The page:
Louie Kraushar flies in the right seat of a Cessna 172 with son Ron over Sacramento on Friday, the elder Kraushar's 84th birthday. Louis Kraushar has received the FAA's Wright Brothers Master Pilot Award for his 50-plus consecutive years of safe flying.

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Dreams take flight for Cameron Park man, 84

Published: Sunday, Jul. 17, 2011 - 12:00 am | Page 1B
Last Modified: Monday, Jul. 18, 2011 - 9:54 am

It was a Curtiss "Jenny" biplane – probably.

Louie Kraushar isn't entirely sure. But then, what really matters is it was a plane, and it was parked by a haystack in the little Minnesota town of Waubun, and 7-year-old Louie took one look at the first airplane he ever saw and was hooked.

"That picture is plain as day in my mind," said Kraushar, now 84. "I just wanted to fly that dumb airplane."

He didn't, of course. And although he built his own prop engine several years later using an old phonograph motor – after his family had moved to the Sacramento area – that didn't get him off the ground, either.

But Kraushar was, admittedly, "the type to jump off a chicken coop with a little umbrella," believing he would fly. So after attending Grant High School, serving with the U.S. Navy and experiencing the arrival of his first child, in October 1954 he took his first training flight in a little Aeronca aircraft.

Four months later, he flew solo for the first time out of the old Capitol Sky Park in West Sacramento – and set the plane down safely.

He has since made a habit of that.

Last weekend, Kraushar received the Federal Aviation Administration's Wright Brothers Master Pilot Award, which recognizes pilots who have at least 50 consecutive years of safe flight operations in the United States.

Nominees cannot have had an FAA-issued airman certificate revoked, and they must have a detailed summary of their flight history reviewed by the FAA, according to the agency's award information guide.

An online honor roll at the FAA Safety Team website lists about 1,900 recipients nationwide since the award was first issued in August 2003.

"It's pretty remarkable a person is able to get flying experience over 50 years without accident – or getting in trouble with us," said FAA Safety Team program manager Gary Jestice. "We consider it a big deal."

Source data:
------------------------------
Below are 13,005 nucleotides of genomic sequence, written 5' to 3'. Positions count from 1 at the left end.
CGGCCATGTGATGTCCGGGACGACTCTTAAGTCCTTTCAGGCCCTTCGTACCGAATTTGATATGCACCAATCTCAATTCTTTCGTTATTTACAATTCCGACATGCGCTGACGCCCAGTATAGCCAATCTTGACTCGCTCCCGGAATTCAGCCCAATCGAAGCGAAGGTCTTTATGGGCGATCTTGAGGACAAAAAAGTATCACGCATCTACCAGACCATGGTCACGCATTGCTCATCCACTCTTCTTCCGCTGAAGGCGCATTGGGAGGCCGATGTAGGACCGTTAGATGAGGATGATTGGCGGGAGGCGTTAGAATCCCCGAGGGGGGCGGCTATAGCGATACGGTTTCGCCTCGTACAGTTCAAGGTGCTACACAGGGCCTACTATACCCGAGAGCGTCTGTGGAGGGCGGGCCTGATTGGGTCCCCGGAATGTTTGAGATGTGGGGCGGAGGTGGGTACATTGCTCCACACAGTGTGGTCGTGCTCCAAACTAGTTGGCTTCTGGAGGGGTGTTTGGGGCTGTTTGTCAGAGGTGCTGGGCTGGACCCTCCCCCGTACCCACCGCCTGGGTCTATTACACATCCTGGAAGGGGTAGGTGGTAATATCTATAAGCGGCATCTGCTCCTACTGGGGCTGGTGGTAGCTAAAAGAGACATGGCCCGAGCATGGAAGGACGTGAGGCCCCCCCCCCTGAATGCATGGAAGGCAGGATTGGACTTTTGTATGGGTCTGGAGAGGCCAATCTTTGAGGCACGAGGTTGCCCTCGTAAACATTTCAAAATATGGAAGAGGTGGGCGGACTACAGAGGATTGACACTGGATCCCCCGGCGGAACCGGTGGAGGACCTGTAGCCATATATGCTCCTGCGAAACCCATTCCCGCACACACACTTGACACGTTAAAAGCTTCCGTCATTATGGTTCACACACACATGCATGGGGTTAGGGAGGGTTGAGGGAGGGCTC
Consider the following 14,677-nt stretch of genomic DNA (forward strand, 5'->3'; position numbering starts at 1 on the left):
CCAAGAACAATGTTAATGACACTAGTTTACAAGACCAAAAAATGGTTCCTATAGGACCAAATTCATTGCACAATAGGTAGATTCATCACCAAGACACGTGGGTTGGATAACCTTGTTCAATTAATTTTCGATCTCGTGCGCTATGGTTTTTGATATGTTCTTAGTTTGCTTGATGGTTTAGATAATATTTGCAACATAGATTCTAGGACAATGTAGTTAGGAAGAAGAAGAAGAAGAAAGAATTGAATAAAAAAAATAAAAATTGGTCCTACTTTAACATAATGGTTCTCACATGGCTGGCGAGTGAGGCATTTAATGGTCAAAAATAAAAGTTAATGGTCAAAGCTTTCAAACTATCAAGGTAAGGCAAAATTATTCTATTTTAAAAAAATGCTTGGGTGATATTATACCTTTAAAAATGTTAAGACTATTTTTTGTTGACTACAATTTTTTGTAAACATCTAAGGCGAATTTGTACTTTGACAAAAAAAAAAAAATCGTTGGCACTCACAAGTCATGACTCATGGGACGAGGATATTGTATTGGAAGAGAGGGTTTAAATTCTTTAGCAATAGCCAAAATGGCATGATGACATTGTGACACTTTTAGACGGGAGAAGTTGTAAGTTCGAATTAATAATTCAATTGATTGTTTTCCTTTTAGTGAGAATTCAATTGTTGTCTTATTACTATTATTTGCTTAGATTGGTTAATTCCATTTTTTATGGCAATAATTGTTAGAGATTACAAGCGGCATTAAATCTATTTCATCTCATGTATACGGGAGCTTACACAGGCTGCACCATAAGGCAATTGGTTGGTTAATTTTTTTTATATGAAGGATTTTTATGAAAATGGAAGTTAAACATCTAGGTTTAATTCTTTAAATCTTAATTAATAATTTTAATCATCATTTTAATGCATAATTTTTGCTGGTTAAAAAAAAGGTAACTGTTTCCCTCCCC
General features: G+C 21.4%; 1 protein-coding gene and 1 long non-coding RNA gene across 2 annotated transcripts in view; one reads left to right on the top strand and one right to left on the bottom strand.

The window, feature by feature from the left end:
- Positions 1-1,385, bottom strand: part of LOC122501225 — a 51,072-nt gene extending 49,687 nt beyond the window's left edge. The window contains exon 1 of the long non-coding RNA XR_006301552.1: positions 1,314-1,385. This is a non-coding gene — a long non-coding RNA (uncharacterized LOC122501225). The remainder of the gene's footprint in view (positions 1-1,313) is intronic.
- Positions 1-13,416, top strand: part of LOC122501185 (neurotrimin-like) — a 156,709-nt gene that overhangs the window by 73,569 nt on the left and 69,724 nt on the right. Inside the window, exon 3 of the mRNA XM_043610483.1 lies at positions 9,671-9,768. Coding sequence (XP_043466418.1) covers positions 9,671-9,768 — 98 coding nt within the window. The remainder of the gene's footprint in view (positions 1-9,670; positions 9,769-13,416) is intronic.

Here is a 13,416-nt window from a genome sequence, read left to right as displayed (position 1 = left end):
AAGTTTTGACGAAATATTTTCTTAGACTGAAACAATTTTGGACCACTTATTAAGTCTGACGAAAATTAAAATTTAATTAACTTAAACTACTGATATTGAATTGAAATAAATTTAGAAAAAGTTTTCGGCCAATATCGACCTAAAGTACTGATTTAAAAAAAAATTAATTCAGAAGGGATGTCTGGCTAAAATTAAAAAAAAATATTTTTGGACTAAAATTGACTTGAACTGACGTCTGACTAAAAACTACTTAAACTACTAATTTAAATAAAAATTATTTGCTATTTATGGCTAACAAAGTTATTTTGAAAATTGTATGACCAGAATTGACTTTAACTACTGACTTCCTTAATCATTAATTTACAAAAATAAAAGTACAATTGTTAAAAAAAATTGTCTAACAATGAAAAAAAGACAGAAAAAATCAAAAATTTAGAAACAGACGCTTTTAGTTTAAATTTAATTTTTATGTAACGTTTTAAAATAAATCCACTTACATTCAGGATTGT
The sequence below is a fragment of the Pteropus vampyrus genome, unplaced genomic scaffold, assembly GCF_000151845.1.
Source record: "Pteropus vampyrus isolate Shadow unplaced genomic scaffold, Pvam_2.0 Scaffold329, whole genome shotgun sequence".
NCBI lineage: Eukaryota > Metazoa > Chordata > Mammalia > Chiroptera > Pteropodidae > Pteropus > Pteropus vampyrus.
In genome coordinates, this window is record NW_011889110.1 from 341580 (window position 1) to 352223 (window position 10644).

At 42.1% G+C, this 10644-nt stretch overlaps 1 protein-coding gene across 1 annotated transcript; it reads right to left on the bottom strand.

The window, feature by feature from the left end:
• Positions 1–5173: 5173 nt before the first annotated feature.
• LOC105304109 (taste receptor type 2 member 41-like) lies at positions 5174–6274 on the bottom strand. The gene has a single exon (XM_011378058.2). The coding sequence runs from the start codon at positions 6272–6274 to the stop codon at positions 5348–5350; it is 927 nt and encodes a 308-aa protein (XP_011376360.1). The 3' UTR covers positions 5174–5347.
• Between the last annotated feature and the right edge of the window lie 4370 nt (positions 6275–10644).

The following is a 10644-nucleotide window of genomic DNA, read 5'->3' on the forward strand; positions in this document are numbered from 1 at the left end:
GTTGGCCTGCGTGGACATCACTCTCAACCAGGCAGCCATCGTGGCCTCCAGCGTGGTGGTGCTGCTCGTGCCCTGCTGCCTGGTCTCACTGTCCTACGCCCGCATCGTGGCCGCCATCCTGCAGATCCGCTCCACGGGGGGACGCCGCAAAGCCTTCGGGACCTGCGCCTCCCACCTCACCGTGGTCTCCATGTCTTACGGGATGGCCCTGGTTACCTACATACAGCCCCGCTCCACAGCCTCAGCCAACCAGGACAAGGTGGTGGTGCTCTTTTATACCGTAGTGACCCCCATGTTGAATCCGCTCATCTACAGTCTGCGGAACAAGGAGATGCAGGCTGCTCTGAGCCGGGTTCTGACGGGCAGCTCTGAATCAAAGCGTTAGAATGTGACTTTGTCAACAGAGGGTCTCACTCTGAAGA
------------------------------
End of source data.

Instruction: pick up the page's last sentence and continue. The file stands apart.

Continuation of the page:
Kraushar's son, Ron, an insurance agent in Fair Oaks, nominated him for the award. When Ron was a kid, not yet tall enough to reach the pedals in the cockpit, Louie would take him up and let him steer.

"I think he's a dreamer," said Ron Kraushar, now a certified pilot himself. "A lot of people dream but don't actually follow through on their dreams. But he does."

Louie Kraushar's first airplane, a Taylorcraft, had to be wound up in order to start, the elder Kraushar said. It had no lights or radio. When he wanted to land at a big airport, he had to circle the tower until somebody saw him and held up a green light clearing him to land.

Flight, he found, was "a thrill, refreshing."

"You get this freedom feeling, when you're up there and you're looking down at all the problems, it makes you feel good," he said Friday, sitting in the terminal at Mather Airport. "Your mind, problems seem to be gone."

Kraushar, a longtime insurance agent now retired, flies less often these days – maybe a dozen times in the last year, he said. The radio traffic that comes with flying over cities, he said, makes it "not as relaxing."

He remains president of the Low Flying Angels club, which he founded 47 years ago, and he still helps Ron maintain and change the oil of the Cessna 172 Skyhawk that the 12 members share.

The deck of the Cameron Park home in which he and his wife, Katherine, live overlooks a runway, and sometimes he sits outside to "see the planes come and go."

When he does fly, as was the case on Friday, his 84th birthday, he climbs into the right front seat of the Cessna with Ron at his left.

During a loop over downtown Sacramento and Cal Expo, Louie Kraushar took the controls for a while on their approach to Mather Airport. Mostly, he shifted his gaze between the instruments and the view to his right.

The landing – a bump, then a smooth roll – had a familiar conclusion. "Made it!" he said. "One piece."

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